Russian government sources have expressed alarm that the official Doomsday Clock – which measures how close humanity is coming to extinction – is now closer to Midnight than at any point in history.
Kremlin spokesman Dmitry Peskov told reporters that the current tensions between Russia and NATO were “really alarming,'
That’s despite the fact that the Bulletin of the Atomic Scientists, the organisation behind the symbolic clock, has blamed the change on Russian leader Vladimir Putin’s hints about unleashing Russia’s nuclear arsenal.
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Rachel Bronson, the organisation’s president, told a news conference in Washington: “Russia's thinly-veiled threats to use nuclear weapons remind the world that escalation of the conflict by accident, intention or miscalculation is a terrible risk."
When the Doomsday Clock was first devised, in 1947, the hands stood at seven minutes to Midnight.
Since then, the clock has been updated many times, reflecting the political tensions of the day. The most positive moves were in the early 1990s, when the signing of a nuclear treaty between the US and the Soviet Union – and then the communist state’s collapse – seemed to rule out any danger of a nuclear war.
But throughout this century, the situation has worsened, with Putin’s invasion of Ukraine giving rise to new fears of a nuclear confrontation between Russia and the West, and the clock being moved to 90 seconds to Midnight – its closest ever – on January 24.
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That move came only one day after the previous advance of the clock. Announcing that chilling decision, the Bulletin's executive chairman, Jerry Brown, said "the dangerous rivalry and hostility among the superpowers increases the likelihood of nuclear blunder.”.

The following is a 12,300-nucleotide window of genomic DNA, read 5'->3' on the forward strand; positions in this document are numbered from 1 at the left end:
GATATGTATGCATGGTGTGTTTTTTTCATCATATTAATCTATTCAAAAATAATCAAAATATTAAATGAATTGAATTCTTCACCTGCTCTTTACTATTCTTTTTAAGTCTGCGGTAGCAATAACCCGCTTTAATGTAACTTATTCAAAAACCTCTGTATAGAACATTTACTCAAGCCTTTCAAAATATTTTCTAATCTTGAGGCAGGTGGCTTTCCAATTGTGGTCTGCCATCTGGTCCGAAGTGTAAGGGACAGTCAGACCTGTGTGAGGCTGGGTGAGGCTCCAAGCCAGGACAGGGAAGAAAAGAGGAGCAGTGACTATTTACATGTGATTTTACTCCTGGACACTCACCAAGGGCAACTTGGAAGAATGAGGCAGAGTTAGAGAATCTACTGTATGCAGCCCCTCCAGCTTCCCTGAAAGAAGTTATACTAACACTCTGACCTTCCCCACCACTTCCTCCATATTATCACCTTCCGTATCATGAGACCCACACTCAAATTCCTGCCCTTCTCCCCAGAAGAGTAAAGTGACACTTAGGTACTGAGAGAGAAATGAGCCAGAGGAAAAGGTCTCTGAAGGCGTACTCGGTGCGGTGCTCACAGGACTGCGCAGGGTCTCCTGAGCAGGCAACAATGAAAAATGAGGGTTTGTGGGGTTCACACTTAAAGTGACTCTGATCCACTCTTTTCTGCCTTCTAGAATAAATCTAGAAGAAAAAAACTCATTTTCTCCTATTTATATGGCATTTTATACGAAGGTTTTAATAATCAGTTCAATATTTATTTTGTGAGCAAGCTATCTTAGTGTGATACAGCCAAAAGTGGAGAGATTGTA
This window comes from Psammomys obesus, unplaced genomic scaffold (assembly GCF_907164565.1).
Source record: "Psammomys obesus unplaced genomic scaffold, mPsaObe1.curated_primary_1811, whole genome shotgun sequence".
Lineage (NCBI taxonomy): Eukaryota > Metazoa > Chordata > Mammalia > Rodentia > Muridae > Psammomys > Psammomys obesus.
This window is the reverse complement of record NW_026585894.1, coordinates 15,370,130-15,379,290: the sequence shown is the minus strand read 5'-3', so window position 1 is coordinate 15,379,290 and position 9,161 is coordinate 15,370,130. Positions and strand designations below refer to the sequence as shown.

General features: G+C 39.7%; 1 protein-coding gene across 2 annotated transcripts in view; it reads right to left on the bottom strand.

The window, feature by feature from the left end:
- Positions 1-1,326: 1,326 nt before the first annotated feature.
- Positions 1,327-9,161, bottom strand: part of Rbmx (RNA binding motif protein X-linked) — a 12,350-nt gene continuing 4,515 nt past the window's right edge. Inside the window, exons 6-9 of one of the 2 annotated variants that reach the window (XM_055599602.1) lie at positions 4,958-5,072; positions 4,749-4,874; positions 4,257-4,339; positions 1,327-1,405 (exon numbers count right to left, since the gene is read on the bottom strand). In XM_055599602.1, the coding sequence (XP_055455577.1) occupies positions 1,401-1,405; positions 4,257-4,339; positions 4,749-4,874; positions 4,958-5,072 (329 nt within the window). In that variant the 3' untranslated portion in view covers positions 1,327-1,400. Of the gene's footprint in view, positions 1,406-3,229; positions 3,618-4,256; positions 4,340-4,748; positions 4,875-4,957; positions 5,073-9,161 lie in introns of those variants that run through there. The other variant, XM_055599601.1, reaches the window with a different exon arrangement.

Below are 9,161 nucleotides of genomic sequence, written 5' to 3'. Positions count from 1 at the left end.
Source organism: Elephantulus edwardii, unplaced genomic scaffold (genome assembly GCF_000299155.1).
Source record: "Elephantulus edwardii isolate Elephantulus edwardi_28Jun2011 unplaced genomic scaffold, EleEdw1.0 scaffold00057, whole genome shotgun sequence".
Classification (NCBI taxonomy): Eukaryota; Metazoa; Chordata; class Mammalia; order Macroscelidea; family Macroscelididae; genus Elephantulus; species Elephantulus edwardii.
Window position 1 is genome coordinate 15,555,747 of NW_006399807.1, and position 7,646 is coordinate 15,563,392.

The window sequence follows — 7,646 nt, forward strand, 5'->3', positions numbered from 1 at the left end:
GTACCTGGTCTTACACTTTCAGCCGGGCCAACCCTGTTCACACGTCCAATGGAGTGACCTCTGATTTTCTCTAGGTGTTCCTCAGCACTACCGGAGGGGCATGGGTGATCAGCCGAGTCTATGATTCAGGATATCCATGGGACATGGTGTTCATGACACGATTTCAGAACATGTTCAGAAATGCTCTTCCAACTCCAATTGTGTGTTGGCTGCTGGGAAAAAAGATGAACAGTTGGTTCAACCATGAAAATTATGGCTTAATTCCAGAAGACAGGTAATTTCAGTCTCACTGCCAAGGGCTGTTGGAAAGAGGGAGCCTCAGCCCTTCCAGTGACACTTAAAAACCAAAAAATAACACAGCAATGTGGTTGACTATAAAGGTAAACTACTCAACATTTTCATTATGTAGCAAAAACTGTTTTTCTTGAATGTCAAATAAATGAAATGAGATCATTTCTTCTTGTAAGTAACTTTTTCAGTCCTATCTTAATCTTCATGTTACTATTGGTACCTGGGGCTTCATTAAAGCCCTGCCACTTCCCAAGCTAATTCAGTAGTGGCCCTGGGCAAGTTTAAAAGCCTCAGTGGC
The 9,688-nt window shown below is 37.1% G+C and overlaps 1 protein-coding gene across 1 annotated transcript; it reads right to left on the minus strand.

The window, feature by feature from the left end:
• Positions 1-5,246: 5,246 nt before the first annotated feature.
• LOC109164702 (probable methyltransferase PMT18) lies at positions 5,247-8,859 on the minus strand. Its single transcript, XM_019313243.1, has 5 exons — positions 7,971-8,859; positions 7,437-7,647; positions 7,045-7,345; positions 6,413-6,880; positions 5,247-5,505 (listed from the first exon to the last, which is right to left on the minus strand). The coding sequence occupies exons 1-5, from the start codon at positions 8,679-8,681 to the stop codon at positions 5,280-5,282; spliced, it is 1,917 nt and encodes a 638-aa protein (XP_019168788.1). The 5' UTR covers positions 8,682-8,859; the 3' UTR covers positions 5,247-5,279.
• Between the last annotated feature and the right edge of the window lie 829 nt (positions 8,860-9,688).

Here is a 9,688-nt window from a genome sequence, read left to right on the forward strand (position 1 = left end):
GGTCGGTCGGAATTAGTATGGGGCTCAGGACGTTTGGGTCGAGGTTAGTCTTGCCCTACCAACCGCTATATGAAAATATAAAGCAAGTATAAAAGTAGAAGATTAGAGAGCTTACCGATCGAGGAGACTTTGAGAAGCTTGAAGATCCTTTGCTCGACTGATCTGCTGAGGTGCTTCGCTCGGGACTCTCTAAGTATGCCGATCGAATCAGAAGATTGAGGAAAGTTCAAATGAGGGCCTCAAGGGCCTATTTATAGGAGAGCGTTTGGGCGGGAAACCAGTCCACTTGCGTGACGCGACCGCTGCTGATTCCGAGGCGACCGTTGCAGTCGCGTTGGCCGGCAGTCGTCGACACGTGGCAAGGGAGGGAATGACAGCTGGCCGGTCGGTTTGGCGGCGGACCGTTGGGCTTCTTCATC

Alongside the threat of nuclear war, the scientists factored in the still-present issue of the Covid-19 pandemic and the underlying menace of climate change when calculating the threat to mankind’s existence.
Despite Cold War crises such as the Cuban Missile Crisis and the Berlin Airlift, when the superpowers stood on the brink of nuclear annihilation, the danger has never been greater than it is today, the scientists say.
But Peskov continues to blame the Western allies’ support of Ukraine, rather than his boss’s threats: "It is indeed extremely alarming and there is no sign of de-escalation, given the policy that has been adopted by the North Atlantic Alliance and the US authorities,” he said.
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